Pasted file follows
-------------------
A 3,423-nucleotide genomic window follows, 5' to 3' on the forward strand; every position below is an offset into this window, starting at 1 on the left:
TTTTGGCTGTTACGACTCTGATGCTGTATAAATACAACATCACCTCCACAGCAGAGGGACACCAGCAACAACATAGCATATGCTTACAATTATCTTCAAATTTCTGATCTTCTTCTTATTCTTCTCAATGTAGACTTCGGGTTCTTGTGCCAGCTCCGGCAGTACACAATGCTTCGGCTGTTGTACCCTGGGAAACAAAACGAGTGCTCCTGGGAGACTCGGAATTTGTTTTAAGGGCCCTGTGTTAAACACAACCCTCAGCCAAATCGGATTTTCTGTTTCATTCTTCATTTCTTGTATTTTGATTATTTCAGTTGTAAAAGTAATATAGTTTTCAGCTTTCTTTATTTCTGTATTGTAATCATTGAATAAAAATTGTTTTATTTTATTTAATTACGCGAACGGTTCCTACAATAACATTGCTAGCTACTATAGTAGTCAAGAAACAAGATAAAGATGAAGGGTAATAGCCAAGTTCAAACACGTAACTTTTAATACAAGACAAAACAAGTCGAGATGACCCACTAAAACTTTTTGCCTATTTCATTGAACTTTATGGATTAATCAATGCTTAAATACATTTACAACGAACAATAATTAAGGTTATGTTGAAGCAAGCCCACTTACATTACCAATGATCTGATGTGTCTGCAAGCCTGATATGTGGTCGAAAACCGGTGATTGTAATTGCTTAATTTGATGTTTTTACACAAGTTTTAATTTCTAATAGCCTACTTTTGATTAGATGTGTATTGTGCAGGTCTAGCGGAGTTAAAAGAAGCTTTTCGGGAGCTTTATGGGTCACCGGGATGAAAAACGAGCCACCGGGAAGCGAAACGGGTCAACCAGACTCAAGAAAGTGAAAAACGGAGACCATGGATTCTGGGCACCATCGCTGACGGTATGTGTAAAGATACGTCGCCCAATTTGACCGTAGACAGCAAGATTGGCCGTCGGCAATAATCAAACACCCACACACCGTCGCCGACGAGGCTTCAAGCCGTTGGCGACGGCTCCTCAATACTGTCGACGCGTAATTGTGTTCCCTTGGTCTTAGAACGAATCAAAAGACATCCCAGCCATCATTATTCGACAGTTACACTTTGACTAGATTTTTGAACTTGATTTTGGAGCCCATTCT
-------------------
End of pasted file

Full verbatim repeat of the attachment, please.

A 3,423-nucleotide genomic window follows, 5' to 3' on the forward strand; every position below is an offset into this window, starting at 1 on the left:
TTTTGGCTGTTACGACTCTGATGCTGTATAAATACAACATCACCTCCACAGCAGAGGGACACCAGCAACAACATAGCATATGCTTACAATTATCTTCAAATTTCTGATCTTCTTCTTATTCTTCTCAATGTAGACTTCGGGTTCTTGTGCCAGCTCCGGCAGTACACAATGCTTCGGCTGTTGTACCCTGGGAAACAAAACGAGTGCTCCTGGGAGACTCGGAATTTGTTTTAAGGGCCCTGTGTTAAACACAACCCTCAGCCAAATCGGATTTTCTGTTTCATTCTTCATTTCTTGTATTTTGATTATTTCAGTTGTAAAAGTAATATAGTTTTCAGCTTTCTTTATTTCTGTATTGTAATCATTGAATAAAAATTGTTTTATTTTATTTAATTACGCGAACGGTTCCTACAATAACATTGCTAGCTACTATAGTAGTCAAGAAACAAGATAAAGATGAAGGGTAATAGCCAAGTTCAAACACGTAACTTTTAATACAAGACAAAACAAGTCGAGATGACCCACTAAAACTTTTTGCCTATTTCATTGAACTTTATGGATTAATCAATGCTTAAATACATTTACAACGAACAATAATTAAGGTTATGTTGAAGCAAGCCCACTTACATTACCAATGATCTGATGTGTCTGCAAGCCTGATATGTGGTCGAAAACCGGTGATTGTAATTGCTTAATTTGATGTTTTTACACAAGTTTTAATTTCTAATAGCCTACTTTTGATTAGATGTGTATTGTGCAGGTCTAGCGGAGTTAAAAGAAGCTTTTCGGGAGCTTTATGGGTCACCGGGATGAAAAACGAGCCACCGGGAAGCGAAACGGGTCAACCAGACTCAAGAAAGTGAAAAACGGAGACCATGGATTCTGGGCACCATCGCTGACGGTATGTGTAAAGATACGTCGCCCAATTTGACCGTAGACAGCAAGATTGGCCGTCGGCAATAATCAAACACCCACACACCGTCGCCGACGAGGCTTCAAGCCGTTGGCGACGGCTCCTCAATACTGTCGACGCGTAATTGTGTTCCCTTGGTCTTAGAACGAATCAAAAGACATCCCAGCCATCATTATTCGACAGTTACACTTTGACTAGATTTTTGAACTTGATTTTGGAGCCCATTCT